Who's working on your project?
Mistakes cost. But as homeowners we don’t always want to believe that the old adage, “you get what you pay for”, will ring true. Home renovations are turning into cautionary tales. Horror stories are becoming all too common of homeowners discovering that their new paved walkways and irrigation features are either cracked and crooked or leaking inside their homes.
In an effort to prevent companies who pop up, seemingly overnight, with a lawn mower and trailer but no training, from thinking that they’re ready to do work on a home, the landscape and horticulture industry has made a real push toward professional development.
Landscape Industry Certification and apprenticeship training exist across Canada to provide technical and handson learning as well as formalized testing. The goal is to ensure that professionals across the country comply with current standards and industry best practices. The benefits are twofold; for members of the industry it means a certifiable professional credibility and competency, while for homeowners it means having confidence in the fact that work is being completed by a professional, not an amateur.
As a homeowner you should be aware of who you’re employing. Although shopping around for pricing estimates has its benefits, sometimes you run the risk of settling for who can do the job the cheapest because you think “they’re just cutting grass and maintaining my yard, what could go wrong?”
But you didn’t spend money on new sod just so that someone could install it incorrectly, and it die a month later. Or choose beautiful flora to add to your garden, that have been ruined and won’t survive because the company you hired didn’t know how to care for them properly. The fact is that mistakes and poor workmanship can cost more than hiring someone who is certified or has undergone apprenticeship training, and has the credentials that prove they know what they’re doing.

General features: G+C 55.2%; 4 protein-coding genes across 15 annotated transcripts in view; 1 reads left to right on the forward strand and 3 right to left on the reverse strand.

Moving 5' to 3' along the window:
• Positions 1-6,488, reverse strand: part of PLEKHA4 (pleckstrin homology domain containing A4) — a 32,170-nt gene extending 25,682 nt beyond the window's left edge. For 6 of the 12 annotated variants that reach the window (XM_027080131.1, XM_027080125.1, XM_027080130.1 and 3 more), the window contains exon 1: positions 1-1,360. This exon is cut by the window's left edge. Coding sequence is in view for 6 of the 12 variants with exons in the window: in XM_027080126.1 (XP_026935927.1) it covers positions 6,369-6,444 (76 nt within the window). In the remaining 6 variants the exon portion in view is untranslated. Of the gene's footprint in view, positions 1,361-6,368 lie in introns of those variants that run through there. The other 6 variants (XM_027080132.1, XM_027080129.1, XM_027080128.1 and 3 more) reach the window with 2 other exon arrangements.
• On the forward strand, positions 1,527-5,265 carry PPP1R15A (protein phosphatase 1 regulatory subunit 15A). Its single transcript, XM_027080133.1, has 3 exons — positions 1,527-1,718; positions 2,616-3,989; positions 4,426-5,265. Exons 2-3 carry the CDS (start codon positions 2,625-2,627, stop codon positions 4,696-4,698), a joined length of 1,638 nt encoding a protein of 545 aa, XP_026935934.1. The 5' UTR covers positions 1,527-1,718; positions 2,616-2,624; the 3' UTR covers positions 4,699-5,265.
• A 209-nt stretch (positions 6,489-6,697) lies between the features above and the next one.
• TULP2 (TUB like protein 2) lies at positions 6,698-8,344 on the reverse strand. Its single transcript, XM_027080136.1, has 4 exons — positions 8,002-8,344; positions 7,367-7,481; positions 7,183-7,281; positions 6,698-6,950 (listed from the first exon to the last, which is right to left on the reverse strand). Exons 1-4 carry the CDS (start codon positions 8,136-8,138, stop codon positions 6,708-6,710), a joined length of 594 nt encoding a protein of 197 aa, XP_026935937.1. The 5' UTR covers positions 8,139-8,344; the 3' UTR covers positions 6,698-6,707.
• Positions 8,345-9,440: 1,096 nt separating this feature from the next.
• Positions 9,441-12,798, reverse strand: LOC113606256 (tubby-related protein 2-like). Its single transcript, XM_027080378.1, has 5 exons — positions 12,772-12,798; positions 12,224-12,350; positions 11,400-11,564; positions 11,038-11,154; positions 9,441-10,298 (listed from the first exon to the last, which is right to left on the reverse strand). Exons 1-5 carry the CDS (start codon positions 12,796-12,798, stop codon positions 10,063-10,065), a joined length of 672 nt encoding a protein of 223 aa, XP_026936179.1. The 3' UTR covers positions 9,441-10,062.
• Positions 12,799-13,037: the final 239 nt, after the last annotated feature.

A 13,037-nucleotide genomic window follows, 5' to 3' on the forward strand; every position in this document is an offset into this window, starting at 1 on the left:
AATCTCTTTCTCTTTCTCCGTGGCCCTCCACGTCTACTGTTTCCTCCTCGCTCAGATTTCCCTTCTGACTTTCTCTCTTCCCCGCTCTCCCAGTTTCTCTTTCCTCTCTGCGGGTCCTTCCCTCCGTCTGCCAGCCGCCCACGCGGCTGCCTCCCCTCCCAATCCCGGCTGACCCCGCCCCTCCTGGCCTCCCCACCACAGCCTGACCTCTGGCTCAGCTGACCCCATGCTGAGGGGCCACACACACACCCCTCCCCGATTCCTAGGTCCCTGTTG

Here’s what you should be asking a landscape company you’re thinking of employing.
What types of credentials do you and your staff hold?
Their answer should include either one or a few of the following:
1. Enrollment at a post-secondary institution with a horticulture program.
2. Work as an apprentice who was hired by an employer to learn their trade in a workplace-based program, and was officially registered with their province or territory during which they successfully completed assignments and examinations.
3. Successful completion of the rigorous and internationally recognized Landscape Industry Certified examination process, through which they’ve received credentials as either a Landscape Industry Certified Technician, Manager or Designer. Certified individuals must continue to upgrade their skills through a mandatory continuing education program.
What proof of completion do you have?
1. A Certificate of Qualification that recognizes that the individual completed their apprenticeship and are skilled in the trade because they’ve achieved their key competencies on the job.
2. Red Seal endorsement is recognized and affixed on the provincial certificate and facilitates being able to find work across the country, because the individual has achieved the set of standards and competencies in their trade, in this case the landscape trade.
3. A certificate of completion specifying their Landscape Industry Certified designation. For Landscape Industry Certified Technicians, the designation is broken down further within specific modules like Softscape and Hardscape Installation, Turf and Ornamental Maintenance, Retail Horticulture, Interior Landscaping and Lawn Care.
So the next time you’re planning landscape work, insist that the company you choose have trained individuals on staff, who can back up their qualifications.
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